Meera Vaidya and the art of getting on in Hollywood

Mumbai: Meera Vaidya is not your regular young woman from Mumbai. The daughter of a celebrated journalist father-turned TV and film producer and an educationist mother, Vaidya has not let her pedigree affect her in any way. In fact, she has rebelled against it on almost every occasion.

"My entire family was and still is in the media industry and being the rebel I was; I was adamant to do anything but join them, afraid of accusations of nepotism," says Vaidya who graduated with her Master of Fine Art in creative producing at Columbia University in the US. "When I worked in Mumbai in the film world, I worked harder than most people in the office because I knew even a small mistake could be held against me."

Instead of joining her father’s and cousin’s successful production house and studio, she decided to do an undergrad media course in the UK. "I have always wanted to make sure I know about everything before I made my decisions so when I took the media course it gave me a chance to explore different facets of media like journalism, marketing, and PR while living in the UK helped me broaden my worldview and knowledge on European films before I decided on the world of film," she confesses.

Once that was done, she spent some time at a TV commercial production house, Chrome Pictures.

"I decided to do ad films since I knew I wanted to apply for film school and wanted to experience the whole production process multiple times," says Vaidya. "In fact, in my year of working there, I rose from production assistant to AD to director's assistant and was a part of over 15 advertisements. This is what I wanted to do, and I was finally doing it. I was contributing to the process of creating these films whilst understanding the production process from the root up."

With her decision made, she applied to Columbia University, which gladly accepted her.

"Coming to Columbia only strengthened the things I learnt at work. It made me a better writer and helped me understand the world of indie filmmaking; I wouldn’t have that knowledge if not for it. I loved the things that others hated. I didn't mind the paperwork for location permits. I realised that was where I was meant to be: in the middle of set, during the chaos in between shots, or during pre-production while developing scripts and budgeting," reveals Vaidya.

It was not easy going all the way, however, she points out, especially because she was a young international woman of colour. "Teachers question your language skills, and people undermine my knowledge because of my age—I faced it all," she reveals.

Her riposte to that is: "Work harder than ever." "I made sure to write the best I could and be on as many sets as possible so I wouldn't be undermined," she says. That rigour has paid off, with her peers from Puerto Rico or New York asking her to be a producer on their projects. Her CV includes work on several short films and an OTT series.

Vaidya has learned the differences in shooting throughout the US. She shot and produced both Limpia and I Was Always Coming Back in New York. This work taught her how to manage and secure locations on a budget, organise and schedule a crew over a large city area, and ensure the films were completed on time. In Los Angeles, she shot and produced Out Of Water which taught her the specifics of managing LA permits and insurance, working with unions such as the actors guild SAG-Aftra, and working with the more commercial-minded crews of LA.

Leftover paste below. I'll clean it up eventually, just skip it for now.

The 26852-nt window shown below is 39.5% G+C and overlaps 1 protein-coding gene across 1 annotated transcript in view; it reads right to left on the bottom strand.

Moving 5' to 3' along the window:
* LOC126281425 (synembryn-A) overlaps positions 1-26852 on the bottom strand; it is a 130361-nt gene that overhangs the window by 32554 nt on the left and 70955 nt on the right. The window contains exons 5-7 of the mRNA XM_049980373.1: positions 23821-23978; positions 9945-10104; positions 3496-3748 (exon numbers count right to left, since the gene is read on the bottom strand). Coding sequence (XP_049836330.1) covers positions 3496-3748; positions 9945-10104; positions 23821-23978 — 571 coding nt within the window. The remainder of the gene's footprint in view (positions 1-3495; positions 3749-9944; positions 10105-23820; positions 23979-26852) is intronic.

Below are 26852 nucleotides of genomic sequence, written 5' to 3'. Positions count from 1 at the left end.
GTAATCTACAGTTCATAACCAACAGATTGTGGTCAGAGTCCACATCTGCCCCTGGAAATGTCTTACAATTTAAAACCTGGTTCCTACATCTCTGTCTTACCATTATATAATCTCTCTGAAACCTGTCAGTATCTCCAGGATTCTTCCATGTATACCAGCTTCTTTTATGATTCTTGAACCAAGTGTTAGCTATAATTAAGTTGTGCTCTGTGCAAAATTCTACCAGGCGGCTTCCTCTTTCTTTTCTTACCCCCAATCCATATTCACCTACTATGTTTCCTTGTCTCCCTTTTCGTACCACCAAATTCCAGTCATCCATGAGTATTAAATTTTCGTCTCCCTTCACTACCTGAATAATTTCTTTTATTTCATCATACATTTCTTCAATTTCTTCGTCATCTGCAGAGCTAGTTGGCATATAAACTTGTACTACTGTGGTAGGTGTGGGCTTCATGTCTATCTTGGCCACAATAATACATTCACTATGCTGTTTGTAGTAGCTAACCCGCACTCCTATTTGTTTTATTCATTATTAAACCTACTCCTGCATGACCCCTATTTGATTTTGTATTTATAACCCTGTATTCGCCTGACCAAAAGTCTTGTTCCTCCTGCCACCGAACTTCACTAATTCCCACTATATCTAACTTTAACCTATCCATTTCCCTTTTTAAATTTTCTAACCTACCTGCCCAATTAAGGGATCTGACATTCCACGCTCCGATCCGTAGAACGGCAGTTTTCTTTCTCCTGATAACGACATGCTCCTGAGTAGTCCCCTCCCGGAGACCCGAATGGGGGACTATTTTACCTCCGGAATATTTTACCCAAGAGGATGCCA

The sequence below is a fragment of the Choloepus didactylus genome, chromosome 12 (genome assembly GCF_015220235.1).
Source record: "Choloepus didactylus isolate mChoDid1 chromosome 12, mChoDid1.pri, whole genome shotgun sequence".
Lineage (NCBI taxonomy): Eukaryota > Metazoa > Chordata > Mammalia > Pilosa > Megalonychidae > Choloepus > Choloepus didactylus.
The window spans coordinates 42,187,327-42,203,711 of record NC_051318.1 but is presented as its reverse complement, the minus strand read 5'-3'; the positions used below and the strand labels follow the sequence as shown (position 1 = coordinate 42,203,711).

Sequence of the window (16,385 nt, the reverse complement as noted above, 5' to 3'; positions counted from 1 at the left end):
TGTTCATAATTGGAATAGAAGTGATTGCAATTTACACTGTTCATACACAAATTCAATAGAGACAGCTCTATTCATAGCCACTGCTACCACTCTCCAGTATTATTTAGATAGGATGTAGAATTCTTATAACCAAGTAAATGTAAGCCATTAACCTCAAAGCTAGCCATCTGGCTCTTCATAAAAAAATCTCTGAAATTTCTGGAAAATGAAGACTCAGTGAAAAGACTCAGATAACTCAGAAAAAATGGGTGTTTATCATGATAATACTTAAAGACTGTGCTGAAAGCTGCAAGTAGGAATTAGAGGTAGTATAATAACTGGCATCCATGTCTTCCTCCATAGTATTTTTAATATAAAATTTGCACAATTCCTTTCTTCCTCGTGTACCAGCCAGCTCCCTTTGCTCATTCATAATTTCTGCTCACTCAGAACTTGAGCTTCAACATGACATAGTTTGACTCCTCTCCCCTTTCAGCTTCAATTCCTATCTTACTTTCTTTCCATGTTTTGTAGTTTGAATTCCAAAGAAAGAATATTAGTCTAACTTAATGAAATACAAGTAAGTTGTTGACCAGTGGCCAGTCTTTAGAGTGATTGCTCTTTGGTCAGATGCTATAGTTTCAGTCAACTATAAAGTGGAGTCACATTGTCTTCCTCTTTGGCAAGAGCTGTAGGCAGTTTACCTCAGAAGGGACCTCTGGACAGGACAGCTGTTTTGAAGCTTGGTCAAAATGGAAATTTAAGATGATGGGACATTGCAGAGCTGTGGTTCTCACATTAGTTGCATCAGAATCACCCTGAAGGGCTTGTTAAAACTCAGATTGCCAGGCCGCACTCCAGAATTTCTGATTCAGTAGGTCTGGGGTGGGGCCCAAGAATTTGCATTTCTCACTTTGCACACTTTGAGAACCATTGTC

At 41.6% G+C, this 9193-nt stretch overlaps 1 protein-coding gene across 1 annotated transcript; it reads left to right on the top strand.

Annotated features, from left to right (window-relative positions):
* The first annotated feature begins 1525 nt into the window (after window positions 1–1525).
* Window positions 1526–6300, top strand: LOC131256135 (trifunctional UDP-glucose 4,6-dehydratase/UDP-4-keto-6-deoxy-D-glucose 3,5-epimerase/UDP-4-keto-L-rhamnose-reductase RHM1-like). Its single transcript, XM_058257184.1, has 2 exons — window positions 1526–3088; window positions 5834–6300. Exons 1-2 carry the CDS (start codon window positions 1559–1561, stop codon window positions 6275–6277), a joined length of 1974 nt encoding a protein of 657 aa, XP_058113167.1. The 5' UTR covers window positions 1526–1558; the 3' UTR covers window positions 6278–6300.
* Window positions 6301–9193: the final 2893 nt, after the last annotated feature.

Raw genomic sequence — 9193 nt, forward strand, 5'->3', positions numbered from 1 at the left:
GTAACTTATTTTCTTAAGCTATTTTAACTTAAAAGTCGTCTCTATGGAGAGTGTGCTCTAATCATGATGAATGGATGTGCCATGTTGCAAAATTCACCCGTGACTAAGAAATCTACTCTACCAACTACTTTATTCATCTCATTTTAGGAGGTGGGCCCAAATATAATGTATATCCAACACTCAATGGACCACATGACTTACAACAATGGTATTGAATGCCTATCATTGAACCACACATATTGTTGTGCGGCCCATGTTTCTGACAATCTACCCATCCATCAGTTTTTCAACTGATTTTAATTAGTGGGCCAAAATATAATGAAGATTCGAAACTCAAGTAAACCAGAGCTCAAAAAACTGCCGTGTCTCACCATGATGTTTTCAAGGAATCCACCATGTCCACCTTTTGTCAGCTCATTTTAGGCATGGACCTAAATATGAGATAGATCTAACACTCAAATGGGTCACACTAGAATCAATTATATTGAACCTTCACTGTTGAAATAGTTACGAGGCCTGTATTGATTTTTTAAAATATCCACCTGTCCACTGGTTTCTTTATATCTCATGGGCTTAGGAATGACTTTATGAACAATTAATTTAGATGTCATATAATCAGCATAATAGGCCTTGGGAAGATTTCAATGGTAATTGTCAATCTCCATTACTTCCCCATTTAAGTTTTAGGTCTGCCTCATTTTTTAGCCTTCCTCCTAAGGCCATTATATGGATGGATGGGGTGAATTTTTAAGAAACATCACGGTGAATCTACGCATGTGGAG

After these films' completion, Vaidya then determined the best festivals for the films to be played at. She worked to place Limpia at both the Bushwick and Coney Island Film Festivals, where the film was well received, and I Was Always Coming Back at the Woodstock Film Festival, the LA Black Film Festival, and the Brooklyn Film Festival. After being an associate producer on a short that went to the Sundance Film Festival, Vaidya understood the benefits of film festivals, not only for the films but also to meet new creators and future collaborators.

Since moving to LA, Vaidya has not slowed down one bit. She continues to produce and develop feature scripts with her creative collaborators.

Her work ethic stems from her school education at the J Krishnamurthy institution in India, where she was trained in asking the question "why" to everything and in every situation. "The school followed many of his philosophies: living with the most basic resources, finding your self-independence, seeing the world in its rawest and uncensored form, and finally, always asking "why." For the longest time, it was the last philosophy I never understood. "Why" was the answer to every question someone asked him. This was until my English teacher told me something interesting: "If you don't ask yourself why until the point where you feel the most vulnerable and get to know yourself truly, then how would you write your characters in a way that they feel real?"

That piece of advice will serve her in good stead as she moves on in her career.

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